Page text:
Masks forever? Experts are calling for masks even after vaccination

President-elect Joe Biden is pushing his 100-day mask challenge as part of his extensive campaign to combat COVID-19. He was seen at a Philadelphia food bank on Martin Luther King Jr. Day wearing a hat, sunglasses, a mask that appeared to cover his entire face, and protective gloves. He’s also reportedly double-masking these days and experts such as Dr. Fauci are stating that you should keep wearing a mask even after vaccination. This has led to many wondering whether we will be wearing masks forever.

Supposedly, a mask is meant to keep you from infecting others. So why would you need to wear one after you have been vaccinated for the virus or have already contracted it?


Other over-the-top measures such as digital passports or a card showing that you have been vaccinated are also being proposed in a “papers please” move to certify that you are indeed safe to be around. So, what’s the deal with permanent face masks?

Many experts out there seem to want the lockdowns and protection measures to go on forever. The New York Times wrote a piece that portends the next step in this ’emergency’, “Here’s Why Vaccinated People Still Need to Wear a Mask.” Vaccinated individuals will still need to wear masks because those with high viral loads could be “even worse spreaders,” the paper quoted Dr. Yvonne Maldonado of the American Academy of Pediatrics.

The fear arises from studies on monkeys, which found that some vaccinated monkeys didn’t get sick but still carried the novel coronavirus in their noses. In other words, those vaccinated could still be carriers of the virus.

“Those monkeys were intentionally exposed to massive amounts of virus and still had less virus than unvaccinated animals,” Weill Cornell virologist John Moore told The Times. Which would seem to indicate that you should not expose yourself to massive amounts of the virus wouldn’t it?

The new talking point is that the vaccinations will change almost nothing. The new mandate being proposed is that we wear masks indefinitely and that we should be wearing heavy-duty masks and more than one just to be safe.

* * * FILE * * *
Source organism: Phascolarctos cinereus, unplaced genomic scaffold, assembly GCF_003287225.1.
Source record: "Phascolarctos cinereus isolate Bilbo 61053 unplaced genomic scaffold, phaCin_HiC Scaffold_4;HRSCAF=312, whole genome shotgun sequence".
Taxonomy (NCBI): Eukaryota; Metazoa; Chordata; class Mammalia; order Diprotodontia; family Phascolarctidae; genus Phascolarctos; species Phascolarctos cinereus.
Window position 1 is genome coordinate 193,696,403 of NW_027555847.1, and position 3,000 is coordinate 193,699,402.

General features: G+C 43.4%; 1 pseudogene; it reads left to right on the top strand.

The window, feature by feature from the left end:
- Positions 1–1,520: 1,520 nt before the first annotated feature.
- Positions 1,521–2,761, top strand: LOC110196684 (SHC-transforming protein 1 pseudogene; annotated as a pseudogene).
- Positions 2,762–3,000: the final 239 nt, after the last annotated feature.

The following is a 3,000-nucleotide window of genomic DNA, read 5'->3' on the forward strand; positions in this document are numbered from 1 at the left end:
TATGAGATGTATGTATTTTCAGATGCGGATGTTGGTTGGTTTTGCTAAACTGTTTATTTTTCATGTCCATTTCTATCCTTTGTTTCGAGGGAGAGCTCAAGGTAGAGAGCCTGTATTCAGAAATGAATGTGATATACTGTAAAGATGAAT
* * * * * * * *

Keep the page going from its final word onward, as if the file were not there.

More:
Raina MacIntyre, a biosecurity expert at the University of New South Wales in Sydney, Australia, has investigated mask effectiveness. MacIntyre told NPR recently that two masks likely offer more protection than one.

Doubling up on masks makes most sense if your primary covering is thin or flimsy, says Linsey Marr, an expert in virus transmission at Virginia Tech. She told The New York Times that “if you combine multiple layers, you start achieving pretty high efficiencies” of blocking viruses.

Gavin Yamey, a professor of global health and public policy at Duke, urges people to wear N95 high-filtration masks under cloth masks. Many would find that claustrophobic and it would impede breathing.

“Masks are going to be with us for a really long time,” Elissa Schechter-Perkins, a Boston University physician, told Chalkbeat. “Especially because we know kids are not going to be vaccinated right away, and masks are a really strong protective measure.” But children overwhelmingly don’t tend to contract the virus or spread it. If they do get it, it usually tends to be a mild form of COVID-19.

President-elect Joe Biden nominated Andy Slavitt as a senior adviser to his COVID-response team. Slavitt, who served as administrator of the Centers for Medicare and Medicaid Services during the last two years of the Obama administration, is a big fan of extended and harsher lockdowns.

As recent as a few weeks ago, Slavitt was urging even less interaction for kids: “We should be more careful with kids. They should circulate less or will become vectors. Like mosquitos carrying a tropical disease. Of course, they can become sick themselves this way. I’m not sure what I would say about schools besides wishing Trump had built testing up.” Those such as Slavitt also are proposing that children as young as 2-years-old mask up.

Dr. Joe Bailey, the chief of pediatrics at TriHealth, also said there are developmental concerns in newborn babies who don’t see a full face.

“Yes, definitely. You see newborns who, normally, you smile at them and they’ll smile back at you. If you don’t have a mask on, a baby can pick up on a lot more.”

Then there is the civil liberties aspect to forcing everyone to mask up forever. Plus, masks get dirty and those who are not picky about hygiene may spread other nifty diseases through masks that are worn constantly.

As America churns toward the second year of mandated mask-wearing, many now wonder if it will ever end. If the ‘experts’ get their way, maybe not.

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